Diane's Cancer Blog

Update

I had surgery on 2/28.  They removed the cancer in left my pectoral muscle via "cookie cutter" method - basically included skin, tissue, and muscle down to my implant.  Another surgeon removed my implants and the alloderm at the same time.  I didn't experience pain, but it seemed to take a long time to get my energy back.  I suppose part of it was the cancer, the surgery, the recovery from the Bell's Palsy, and my son relapsed too.  There was a ton going on.

I started endocrine therapy - Zoladex and Letrozole - on April 4.  I immediately turned into an angry person.  But by May 15, I was a deeply depressed person.  I cried several times a day...for no reason.  The day I spent my lunch hour in a stairwell, bawling my eyes out - I called my doctor.  She told me to stop the Letrozole.  I did.  I went back to the doctor in early June and got the Zoladex implant and she wanted me to start Effexor - to help with the hot flashes that were keeping me up all night.  A side effect of that drug is insomnia...I lost the last bit of sleep I was getting.  We were supposed to find a new AI drug at my July visit.  I stopped that drug, and decided no more Zoladex either.  I was experiencing such pain in my feet, knees and hips - it hurt to walk.  Crocheting was hurting my hands.  I decided my mental health and physical health took priority.  I wasn't treating an active cancer - just trying to prevent it.  So I stopped it all, and haven't looked back.

I have a revision surgery on August 15 - because despite my direction to leave me flat, my surgeon did not do so.  I ended up with four bumps of tissue - two are at least an inch thick; the other two are a bit smaller.  They show through shirts.  I'm 51 - and don't want to look like this for the rest of my life.  I will tattoo again after I heal from this surgery.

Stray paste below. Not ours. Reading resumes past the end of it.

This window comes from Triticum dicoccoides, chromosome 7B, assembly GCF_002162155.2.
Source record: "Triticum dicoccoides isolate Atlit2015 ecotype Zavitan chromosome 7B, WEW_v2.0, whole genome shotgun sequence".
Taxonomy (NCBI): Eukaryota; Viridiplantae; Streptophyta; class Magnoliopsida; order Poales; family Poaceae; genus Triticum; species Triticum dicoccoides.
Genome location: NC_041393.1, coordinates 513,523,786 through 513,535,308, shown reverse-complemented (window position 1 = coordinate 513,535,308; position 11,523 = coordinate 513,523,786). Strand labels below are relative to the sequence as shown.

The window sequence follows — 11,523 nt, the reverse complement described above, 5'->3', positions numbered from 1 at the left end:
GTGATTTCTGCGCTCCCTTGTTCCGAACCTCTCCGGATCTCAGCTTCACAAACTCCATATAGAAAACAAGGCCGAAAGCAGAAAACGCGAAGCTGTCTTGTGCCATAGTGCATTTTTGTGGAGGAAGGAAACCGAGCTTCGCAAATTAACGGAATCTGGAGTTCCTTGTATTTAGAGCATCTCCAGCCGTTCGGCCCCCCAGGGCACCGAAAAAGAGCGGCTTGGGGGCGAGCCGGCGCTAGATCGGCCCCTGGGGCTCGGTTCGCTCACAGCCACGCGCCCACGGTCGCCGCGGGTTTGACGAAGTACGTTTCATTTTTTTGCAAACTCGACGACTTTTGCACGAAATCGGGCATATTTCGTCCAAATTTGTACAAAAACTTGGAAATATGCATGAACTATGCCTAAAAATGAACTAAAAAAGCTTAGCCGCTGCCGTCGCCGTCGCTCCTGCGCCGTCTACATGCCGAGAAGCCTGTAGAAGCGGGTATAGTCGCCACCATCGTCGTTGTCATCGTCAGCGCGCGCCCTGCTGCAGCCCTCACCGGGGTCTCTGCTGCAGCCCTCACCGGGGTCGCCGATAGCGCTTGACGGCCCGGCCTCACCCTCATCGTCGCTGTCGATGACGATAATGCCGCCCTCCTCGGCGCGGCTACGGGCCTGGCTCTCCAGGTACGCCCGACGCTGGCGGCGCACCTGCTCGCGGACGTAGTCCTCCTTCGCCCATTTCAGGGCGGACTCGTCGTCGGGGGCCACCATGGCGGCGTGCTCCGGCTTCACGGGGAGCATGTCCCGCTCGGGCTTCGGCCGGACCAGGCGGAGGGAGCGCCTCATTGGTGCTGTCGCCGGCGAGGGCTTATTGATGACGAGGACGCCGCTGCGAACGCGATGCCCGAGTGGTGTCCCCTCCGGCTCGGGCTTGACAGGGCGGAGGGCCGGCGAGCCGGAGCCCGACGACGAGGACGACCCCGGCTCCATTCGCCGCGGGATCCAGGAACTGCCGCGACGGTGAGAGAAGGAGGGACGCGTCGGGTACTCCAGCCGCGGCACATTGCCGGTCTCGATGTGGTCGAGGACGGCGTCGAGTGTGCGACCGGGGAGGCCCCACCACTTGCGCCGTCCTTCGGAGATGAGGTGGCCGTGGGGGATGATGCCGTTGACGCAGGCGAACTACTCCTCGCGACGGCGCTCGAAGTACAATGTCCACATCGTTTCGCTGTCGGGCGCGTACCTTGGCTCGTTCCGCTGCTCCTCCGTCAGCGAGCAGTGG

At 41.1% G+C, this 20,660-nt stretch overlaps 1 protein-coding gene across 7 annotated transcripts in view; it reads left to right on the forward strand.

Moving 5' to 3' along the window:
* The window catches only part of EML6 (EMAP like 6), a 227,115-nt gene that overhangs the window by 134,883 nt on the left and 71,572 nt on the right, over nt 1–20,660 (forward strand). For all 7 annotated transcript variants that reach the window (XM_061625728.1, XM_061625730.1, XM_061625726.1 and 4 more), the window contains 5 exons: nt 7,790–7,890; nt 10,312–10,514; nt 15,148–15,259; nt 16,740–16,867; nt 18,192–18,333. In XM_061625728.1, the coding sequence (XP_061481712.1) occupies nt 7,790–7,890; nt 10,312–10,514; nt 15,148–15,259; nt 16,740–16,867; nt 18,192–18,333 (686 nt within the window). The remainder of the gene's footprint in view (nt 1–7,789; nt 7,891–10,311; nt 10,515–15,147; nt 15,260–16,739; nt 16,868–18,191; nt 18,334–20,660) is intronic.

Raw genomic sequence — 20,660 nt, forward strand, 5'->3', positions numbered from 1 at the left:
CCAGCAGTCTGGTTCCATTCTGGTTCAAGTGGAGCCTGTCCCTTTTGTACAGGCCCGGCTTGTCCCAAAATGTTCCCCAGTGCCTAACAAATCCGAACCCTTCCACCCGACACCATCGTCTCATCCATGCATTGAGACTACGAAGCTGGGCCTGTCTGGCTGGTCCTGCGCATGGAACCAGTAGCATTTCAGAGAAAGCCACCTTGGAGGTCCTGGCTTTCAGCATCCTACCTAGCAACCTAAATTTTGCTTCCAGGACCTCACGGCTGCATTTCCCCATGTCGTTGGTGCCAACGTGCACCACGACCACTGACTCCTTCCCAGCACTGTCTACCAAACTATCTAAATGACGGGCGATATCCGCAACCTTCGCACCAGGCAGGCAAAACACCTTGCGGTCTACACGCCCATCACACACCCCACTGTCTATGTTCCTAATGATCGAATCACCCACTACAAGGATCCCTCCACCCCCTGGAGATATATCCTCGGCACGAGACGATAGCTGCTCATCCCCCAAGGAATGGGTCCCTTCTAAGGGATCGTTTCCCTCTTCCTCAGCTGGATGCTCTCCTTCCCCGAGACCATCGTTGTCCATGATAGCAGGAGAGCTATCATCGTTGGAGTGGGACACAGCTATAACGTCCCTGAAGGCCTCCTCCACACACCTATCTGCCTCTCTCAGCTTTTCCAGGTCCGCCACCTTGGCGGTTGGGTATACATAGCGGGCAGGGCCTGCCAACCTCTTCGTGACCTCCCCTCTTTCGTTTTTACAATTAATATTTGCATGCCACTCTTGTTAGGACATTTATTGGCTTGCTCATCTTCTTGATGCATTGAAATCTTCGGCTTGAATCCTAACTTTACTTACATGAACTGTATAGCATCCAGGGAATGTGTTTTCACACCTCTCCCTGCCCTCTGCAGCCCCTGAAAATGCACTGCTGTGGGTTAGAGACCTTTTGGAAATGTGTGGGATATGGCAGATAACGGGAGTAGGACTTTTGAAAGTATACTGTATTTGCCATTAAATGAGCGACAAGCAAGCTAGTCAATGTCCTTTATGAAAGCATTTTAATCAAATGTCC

I know some people think I should have persevered through the side effects.  I couldn't.  I am normally a happy, positive person.  Those meds turned me into a depressed, angry person, who was in pain from walking and crocheting.  I still can't run.  Although the other symptoms have improved for the most part, the pain my feet remains somewhat, as does the constant inflammation of my lips (such weird side effects...but that's me - my body is highly sensitive).

I feel good - just want to get the last surgery behind me, and hopefully, get my tattoos for my 52nd birthday.

Love to all.

 

Diane

3 people sent you a hug.
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Diane, I am so sorry for all you have had to go through since your surgery. I had no idea that the meds were causing you such side effects. I don't blame you for wanting to get off of them, as I know you are not an angry person--that's just not you! I hope things continue to improve for you and that the final surgery will go well so that you can get on with life and be the happy person I know you are. I wish you all the best and with your family too. I love seeing the pics of you and your precious grandson. Take care, my sweet friend, and please let us know how the surgery goes. Hugs!

The beast is back.

After hitting 8 years cancer free on Thanksgiving, 2018, I thought I was home free.

Well, let's back up here a bit.  I met my love in 2015.  We moved in together after my youngest son moved to Florida in late 2016.  My kids have grown up...they are 25 and 20 now; my beloved grandson is six.  2018 was a great year.  I turned 50! I finally got a new job last year (after 9 years at the previous job!) that included fabulous health insurance as a benefit.  Jeff and I got married in October.  My oldest son had time in recovery from addiction.  My youngest son is doing well.

Welcome to 2019.  January 7 brought my annual visit to my breast surgeon.  I was going in for a checkup and to discuss some pain I was having with the implants. During the routine ultrasound, she found a mass in my left breast, which previously had cancer. Back in 2010 I had two separate cancerous tumors in that breast, which necessitated a mastectomy. I removed both breasts for purposes of reconstruction and thinking, quite naively, that I would no longer have to deal with the worry of breast cancer. And that finding of the mass has created a whirlwind of doctor appointments, biopsies, and  scans.